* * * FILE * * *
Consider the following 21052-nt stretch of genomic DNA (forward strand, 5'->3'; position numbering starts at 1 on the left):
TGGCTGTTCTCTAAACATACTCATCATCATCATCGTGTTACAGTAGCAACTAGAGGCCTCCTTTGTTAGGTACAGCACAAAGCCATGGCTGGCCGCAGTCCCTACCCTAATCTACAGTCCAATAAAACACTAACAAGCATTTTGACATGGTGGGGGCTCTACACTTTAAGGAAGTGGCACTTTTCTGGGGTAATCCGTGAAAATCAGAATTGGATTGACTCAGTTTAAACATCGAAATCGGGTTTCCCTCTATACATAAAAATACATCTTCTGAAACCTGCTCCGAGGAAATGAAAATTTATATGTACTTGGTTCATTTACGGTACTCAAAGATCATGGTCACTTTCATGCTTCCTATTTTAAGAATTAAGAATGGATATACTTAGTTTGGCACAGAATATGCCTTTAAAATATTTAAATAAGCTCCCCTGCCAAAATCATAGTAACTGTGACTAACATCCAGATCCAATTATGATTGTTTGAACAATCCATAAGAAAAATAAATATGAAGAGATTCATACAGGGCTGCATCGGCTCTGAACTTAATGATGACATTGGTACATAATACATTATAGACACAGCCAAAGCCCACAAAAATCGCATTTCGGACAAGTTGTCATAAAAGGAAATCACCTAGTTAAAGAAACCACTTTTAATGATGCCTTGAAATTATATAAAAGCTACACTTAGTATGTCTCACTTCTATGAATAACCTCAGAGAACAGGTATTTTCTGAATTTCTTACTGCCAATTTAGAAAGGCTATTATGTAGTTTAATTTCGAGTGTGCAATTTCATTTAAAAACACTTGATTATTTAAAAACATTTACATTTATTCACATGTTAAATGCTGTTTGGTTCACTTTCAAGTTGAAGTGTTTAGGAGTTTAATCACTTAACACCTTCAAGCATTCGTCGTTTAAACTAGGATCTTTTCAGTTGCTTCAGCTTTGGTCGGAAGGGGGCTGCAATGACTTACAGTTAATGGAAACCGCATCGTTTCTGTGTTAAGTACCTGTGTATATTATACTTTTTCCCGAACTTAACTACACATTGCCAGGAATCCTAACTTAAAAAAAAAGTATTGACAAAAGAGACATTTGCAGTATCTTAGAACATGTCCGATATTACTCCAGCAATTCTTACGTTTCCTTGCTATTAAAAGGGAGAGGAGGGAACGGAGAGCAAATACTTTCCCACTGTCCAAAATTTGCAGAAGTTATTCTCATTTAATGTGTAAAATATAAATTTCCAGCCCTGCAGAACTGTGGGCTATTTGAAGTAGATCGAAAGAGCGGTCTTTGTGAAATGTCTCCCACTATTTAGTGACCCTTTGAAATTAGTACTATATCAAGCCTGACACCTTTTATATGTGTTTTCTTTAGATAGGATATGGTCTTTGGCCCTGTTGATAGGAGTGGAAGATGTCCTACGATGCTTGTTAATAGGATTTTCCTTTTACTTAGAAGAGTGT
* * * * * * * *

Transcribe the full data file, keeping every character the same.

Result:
Consider the following 21052-nt stretch of genomic DNA (forward strand, 5'->3'; position numbering starts at 1 on the left):
TGGCTGTTCTCTAAACATACTCATCATCATCATCGTGTTACAGTAGCAACTAGAGGCCTCCTTTGTTAGGTACAGCACAAAGCCATGGCTGGCCGCAGTCCCTACCCTAATCTACAGTCCAATAAAACACTAACAAGCATTTTGACATGGTGGGGGCTCTACACTTTAAGGAAGTGGCACTTTTCTGGGGTAATCCGTGAAAATCAGAATTGGATTGACTCAGTTTAAACATCGAAATCGGGTTTCCCTCTATACATAAAAATACATCTTCTGAAACCTGCTCCGAGGAAATGAAAATTTATATGTACTTGGTTCATTTACGGTACTCAAAGATCATGGTCACTTTCATGCTTCCTATTTTAAGAATTAAGAATGGATATACTTAGTTTGGCACAGAATATGCCTTTAAAATATTTAAATAAGCTCCCCTGCCAAAATCATAGTAACTGTGACTAACATCCAGATCCAATTATGATTGTTTGAACAATCCATAAGAAAAATAAATATGAAGAGATTCATACAGGGCTGCATCGGCTCTGAACTTAATGATGACATTGGTACATAATACATTATAGACACAGCCAAAGCCCACAAAAATCGCATTTCGGACAAGTTGTCATAAAAGGAAATCACCTAGTTAAAGAAACCACTTTTAATGATGCCTTGAAATTATATAAAAGCTACACTTAGTATGTCTCACTTCTATGAATAACCTCAGAGAACAGGTATTTTCTGAATTTCTTACTGCCAATTTAGAAAGGCTATTATGTAGTTTAATTTCGAGTGTGCAATTTCATTTAAAAACACTTGATTATTTAAAAACATTTACATTTATTCACATGTTAAATGCTGTTTGGTTCACTTTCAAGTTGAAGTGTTTAGGAGTTTAATCACTTAACACCTTCAAGCATTCGTCGTTTAAACTAGGATCTTTTCAGTTGCTTCAGCTTTGGTCGGAAGGGGGCTGCAATGACTTACAGTTAATGGAAACCGCATCGTTTCTGTGTTAAGTACCTGTGTATATTATACTTTTTCCCGAACTTAACTACACATTGCCAGGAATCCTAACTTAAAAAAAAAGTATTGACAAAAGAGACATTTGCAGTATCTTAGAACATGTCCGATATTACTCCAGCAATTCTTACGTTTCCTTGCTATTAAAAGGGAGAGGAGGGAACGGAGAGCAAATACTTTCCCACTGTCCAAAATTTGCAGAAGTTATTCTCATTTAATGTGTAAAATATAAATTTCCAGCCCTGCAGAACTGTGGGCTATTTGAAGTAGATCGAAAGAGCGGTCTTTGTGAAATGTCTCCCACTATTTAGTGACCCTTTGAAATTAGTACTATATCAAGCCTGACACCTTTTATATGTGTTTTCTTTAGATAGGATATGGTCTTTGGCCCTGTTGATAGGAGTGGAAGATGTCCTACGATGCTTGTTAATAGGATTTTCCTTTTACTTAGAAGAGTGT